And under normal circumstances Judge Judy probably would’ve given it to you.
But there is nothing normal here.
Instead of dragging this thing out.
And with your hand firmly implanted in that cookie jar.
You finally did the right thing.
For once.
You did the walk of shame.
Waiving the right to challenge the firing.

And waiving the right to all that money.

That you didn't deserve.

After all, you are no longer a Hog.

You are now just a Pig.

Wednesday, April 11, 2012

The Voice

Yesterday was the worst day in Dodgers history.
For now.
It had nothing to do with what happened on the field.
It was what was missing right above it.
In the press box.
For just the second time in 63 years, Vin Scully missed a Dodgers home opener.
In 1977, the masterful announcer missed that game to broadcast The Masters golf tournament.
This year his absence was due to something far more significant.
A cold.
Ok, “just” a cold.
But enough of a cold to keep him home.
And that was news.
National news.
In fact, the report I heard this morning went something like this:
Andre Ethier’s 8th inning homer lifted the Dodgers to a 2-1 win over the Pirates.  Dodgers announcer Vin Scully missed the game with a bad cold.
Not too many announcers make headlines when their fever gets a little high.
But Vin Scully is not like any announcer.
He is the announcer.
The greatest announcer in sports history.
I’m sure the good people in Detroit might debate that.
Maybe St. Louis too.
But as a kid who grew up in Los Angeles.
There was nothing better than snuggling up to your radio to listen to the sweet sounds of Vincent Edward Scully.
You see kids, back in the day, we had this device called a transistor radio.
It kinda resembled an iPod.
I suppose.
Minus all of the bells.
And all of the whistles.
But what the transistor radio did do was let you listen to Dodger baseball as you went to bed.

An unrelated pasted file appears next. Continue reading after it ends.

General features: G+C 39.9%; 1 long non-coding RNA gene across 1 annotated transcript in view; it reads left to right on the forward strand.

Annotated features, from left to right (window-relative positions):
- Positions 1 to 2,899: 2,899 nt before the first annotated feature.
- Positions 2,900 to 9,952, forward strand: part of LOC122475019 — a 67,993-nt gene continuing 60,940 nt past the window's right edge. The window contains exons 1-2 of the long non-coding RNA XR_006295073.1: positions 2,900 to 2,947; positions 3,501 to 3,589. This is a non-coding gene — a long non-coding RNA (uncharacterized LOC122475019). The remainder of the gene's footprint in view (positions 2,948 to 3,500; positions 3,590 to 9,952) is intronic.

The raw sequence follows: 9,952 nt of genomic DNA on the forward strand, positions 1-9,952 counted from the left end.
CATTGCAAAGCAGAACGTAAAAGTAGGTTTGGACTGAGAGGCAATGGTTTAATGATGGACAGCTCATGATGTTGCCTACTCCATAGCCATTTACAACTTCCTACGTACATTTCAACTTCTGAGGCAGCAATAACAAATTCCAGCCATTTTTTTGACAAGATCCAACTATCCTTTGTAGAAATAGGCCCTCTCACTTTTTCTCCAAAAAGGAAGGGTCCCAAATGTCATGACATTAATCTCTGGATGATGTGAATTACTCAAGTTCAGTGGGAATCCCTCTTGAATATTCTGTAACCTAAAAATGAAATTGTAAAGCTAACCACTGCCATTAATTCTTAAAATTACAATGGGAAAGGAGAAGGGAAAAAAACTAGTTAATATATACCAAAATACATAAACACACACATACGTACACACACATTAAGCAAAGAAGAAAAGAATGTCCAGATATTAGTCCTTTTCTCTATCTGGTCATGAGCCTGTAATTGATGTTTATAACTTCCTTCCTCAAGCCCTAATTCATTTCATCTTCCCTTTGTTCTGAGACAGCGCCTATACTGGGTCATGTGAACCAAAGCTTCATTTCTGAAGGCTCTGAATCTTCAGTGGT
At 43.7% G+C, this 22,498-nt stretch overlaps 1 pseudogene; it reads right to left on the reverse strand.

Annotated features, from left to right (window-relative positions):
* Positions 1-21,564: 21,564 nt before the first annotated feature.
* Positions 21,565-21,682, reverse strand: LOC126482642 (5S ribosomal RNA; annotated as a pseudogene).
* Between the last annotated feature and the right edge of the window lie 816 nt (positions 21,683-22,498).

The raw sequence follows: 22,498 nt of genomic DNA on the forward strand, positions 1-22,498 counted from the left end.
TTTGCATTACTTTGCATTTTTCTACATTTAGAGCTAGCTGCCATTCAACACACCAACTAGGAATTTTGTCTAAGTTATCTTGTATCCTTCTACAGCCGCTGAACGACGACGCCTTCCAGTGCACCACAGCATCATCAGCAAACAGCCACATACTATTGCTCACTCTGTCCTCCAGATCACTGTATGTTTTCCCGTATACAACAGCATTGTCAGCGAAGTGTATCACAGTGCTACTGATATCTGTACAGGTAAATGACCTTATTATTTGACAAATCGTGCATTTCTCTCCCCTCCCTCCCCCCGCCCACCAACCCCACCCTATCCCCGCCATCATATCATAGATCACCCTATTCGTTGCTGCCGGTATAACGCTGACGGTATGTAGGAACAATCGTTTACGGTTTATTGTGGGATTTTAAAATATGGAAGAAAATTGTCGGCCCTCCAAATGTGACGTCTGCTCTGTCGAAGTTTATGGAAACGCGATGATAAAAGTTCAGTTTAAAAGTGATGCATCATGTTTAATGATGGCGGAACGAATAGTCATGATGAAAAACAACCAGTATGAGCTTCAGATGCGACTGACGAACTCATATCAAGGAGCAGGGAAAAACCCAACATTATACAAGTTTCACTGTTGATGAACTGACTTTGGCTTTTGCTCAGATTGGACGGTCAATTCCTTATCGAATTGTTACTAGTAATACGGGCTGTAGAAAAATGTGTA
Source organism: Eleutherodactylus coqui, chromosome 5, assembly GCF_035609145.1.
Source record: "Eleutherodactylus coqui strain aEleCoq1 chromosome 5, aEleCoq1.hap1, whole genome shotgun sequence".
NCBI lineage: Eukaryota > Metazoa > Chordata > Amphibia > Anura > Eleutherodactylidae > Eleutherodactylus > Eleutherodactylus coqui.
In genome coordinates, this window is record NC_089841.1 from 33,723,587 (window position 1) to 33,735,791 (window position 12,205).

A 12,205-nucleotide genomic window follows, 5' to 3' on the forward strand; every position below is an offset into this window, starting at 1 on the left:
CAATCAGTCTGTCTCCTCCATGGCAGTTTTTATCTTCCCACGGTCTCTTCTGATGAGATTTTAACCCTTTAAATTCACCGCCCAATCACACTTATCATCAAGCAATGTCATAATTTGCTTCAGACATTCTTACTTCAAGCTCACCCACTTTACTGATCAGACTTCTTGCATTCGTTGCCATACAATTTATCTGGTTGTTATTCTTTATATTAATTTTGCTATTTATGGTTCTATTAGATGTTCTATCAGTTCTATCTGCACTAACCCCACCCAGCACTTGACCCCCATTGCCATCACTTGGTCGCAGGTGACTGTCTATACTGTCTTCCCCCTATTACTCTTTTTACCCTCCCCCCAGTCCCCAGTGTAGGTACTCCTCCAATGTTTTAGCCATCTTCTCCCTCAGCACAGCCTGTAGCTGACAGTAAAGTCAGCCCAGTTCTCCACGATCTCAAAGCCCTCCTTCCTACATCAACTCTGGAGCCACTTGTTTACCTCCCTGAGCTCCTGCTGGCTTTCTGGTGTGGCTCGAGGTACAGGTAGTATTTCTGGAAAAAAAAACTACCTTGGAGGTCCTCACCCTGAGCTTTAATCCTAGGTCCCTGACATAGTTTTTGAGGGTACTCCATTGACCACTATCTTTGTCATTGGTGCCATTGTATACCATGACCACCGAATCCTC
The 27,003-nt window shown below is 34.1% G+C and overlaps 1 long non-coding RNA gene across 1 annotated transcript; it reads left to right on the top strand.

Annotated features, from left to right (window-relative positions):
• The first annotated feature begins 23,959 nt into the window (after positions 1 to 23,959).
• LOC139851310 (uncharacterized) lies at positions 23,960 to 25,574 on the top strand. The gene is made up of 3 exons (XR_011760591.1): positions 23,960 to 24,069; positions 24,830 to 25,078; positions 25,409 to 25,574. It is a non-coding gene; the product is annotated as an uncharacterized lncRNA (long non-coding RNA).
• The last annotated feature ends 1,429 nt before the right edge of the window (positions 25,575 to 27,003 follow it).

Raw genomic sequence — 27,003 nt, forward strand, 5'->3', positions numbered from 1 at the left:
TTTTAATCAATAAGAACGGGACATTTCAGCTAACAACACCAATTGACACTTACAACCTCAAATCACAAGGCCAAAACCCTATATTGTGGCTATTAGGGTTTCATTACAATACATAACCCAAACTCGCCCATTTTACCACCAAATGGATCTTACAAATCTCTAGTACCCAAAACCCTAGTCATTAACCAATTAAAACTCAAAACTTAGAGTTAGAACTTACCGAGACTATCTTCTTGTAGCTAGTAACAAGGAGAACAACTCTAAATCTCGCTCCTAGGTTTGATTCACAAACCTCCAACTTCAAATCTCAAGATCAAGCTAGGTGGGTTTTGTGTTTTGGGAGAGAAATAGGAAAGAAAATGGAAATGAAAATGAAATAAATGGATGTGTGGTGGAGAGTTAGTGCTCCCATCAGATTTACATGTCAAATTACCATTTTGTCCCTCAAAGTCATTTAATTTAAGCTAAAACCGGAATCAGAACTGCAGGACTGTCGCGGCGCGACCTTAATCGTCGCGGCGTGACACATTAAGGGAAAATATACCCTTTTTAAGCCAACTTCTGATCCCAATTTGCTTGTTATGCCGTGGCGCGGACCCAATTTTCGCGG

April through September.
October if you were lucky.
From the opening theme song:
It's a Beautiful Day for a Ballgame,
for a ballgame, today.
The fans are out to get a ticket or two
From Walla Walla, Washington to Kalamazoo
To the Farmer John commercial at the end.
Where this Jewish kid learned all about “butt and shank portions.”
There was nothing like listening to a Dodgers baseball game.
But as much as I loved Garvey, Lopes, Russell and Cey.
And as much as I cursed the hated Giants.
Even before I knew how to curse.
Dodger baseball was all about one thing.
Vin Scully.
You think Smokey Robinson has a smooth voice.
Try Vin.
Whether it was Kirk Gibson’s “improbable” and “impossible” homer in ’88.
Or a story about nothing.
Vin made every baseball inning special.
And he still does to this day.
Now 84, Vin doesn’t do as many road games as he used to.
In fact, I’m not even sure if he leaves the state of California anymore.
But when it comes to baseball at Dodger Stadium you can count on two things.
Expensive parking.
And Vin Scully.
Except for yesterday.
And that scares me.
I’ve had the good fortune to meet Mr. Scully.
Several times.
And every time it’s an honor.
For me.
After all, Vin was the man who put me on the map.
Even if he doesn’t know it.
You see, back in 1993, I was a young pup TV guy.
Working at the Dodgers affiliate in LA.
On the night of July 3rd.
A Friday night.
Vin’s broadcast partner and Dodgers hall of fame pitcher Don Drysdale died of a sudden heart attack.
It was my job to quickly put together the obit segment to honor this fallen star.
So I scrambled to find the appropriate video.
And I scrambled even more to write the appropriate words.
As soon as that was done, I faxed the script.
From our studio in LA.
To Mr. Scully.
On the other side of the continent.
Then I waited.
And waited.
Until it was time for Vin to read the words I had written.
Finally, when our video feed came up, I heard his voice.
And for the next two minutes.
Which felt like two hours.
He read every word I wrote.
Word for word.
Without changing one.
Now considering the tragedy we were covering, there wasn’t anything to celebrate.
But as a budding writer, hearing Vin Scully take the words from my head and have them come out of his mouth.
That was more than I ever could’ve imagined.
The piece turned out really well.
So well, I actually won an Emmy Award for it.
My first.
There’s an old saying that a great voice can read the phone book.
I would have to agree.
Get well soon Vin.